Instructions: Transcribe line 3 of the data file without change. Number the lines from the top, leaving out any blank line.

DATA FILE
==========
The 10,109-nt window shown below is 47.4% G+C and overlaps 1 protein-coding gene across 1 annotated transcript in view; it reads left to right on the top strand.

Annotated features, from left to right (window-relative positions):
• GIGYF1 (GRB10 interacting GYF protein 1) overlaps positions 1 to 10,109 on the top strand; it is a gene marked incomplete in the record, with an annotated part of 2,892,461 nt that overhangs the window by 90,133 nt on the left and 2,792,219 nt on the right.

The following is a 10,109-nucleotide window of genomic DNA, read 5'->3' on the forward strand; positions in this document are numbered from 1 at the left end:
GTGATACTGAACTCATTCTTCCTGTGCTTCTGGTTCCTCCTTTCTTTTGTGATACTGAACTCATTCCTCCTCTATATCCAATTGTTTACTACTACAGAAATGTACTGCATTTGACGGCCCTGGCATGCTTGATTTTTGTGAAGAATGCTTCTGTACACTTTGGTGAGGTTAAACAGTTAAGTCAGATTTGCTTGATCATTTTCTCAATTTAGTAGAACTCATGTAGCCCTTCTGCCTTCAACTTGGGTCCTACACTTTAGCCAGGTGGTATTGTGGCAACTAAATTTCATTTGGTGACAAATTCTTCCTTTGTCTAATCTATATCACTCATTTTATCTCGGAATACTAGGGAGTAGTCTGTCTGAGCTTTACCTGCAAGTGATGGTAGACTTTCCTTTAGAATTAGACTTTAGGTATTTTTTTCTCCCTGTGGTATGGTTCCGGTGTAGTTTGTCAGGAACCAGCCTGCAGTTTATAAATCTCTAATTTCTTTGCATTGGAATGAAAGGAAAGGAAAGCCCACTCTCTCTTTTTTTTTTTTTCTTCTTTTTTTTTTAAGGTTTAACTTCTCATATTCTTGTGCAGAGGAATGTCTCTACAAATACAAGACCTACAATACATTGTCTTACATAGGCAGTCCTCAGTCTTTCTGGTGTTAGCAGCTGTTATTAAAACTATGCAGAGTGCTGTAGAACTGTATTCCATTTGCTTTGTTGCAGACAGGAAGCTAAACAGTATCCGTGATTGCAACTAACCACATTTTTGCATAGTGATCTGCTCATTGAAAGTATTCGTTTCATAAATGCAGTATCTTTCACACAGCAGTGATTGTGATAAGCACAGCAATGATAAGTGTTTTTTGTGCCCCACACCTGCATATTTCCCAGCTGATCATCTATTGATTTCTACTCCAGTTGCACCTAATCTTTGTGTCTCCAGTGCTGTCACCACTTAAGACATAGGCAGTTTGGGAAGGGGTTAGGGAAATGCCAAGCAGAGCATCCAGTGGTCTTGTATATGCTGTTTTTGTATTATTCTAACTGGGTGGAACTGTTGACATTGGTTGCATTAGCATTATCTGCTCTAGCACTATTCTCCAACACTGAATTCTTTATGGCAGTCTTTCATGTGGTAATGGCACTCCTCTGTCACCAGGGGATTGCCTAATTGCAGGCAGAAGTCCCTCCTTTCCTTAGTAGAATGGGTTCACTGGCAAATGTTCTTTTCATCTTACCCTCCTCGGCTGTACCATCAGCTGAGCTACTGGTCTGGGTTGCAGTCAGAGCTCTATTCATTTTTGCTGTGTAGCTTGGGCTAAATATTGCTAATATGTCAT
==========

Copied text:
• GIGYF1 (GRB10 interacting GYF protein 1) overlaps positions 1 to 10,109 on the top strand; it is a gene marked incomplete in the record, with an annotated part of 2,892,461 nt that overhangs the window by 90,133 nt on the left and 2,792,219 nt on the right.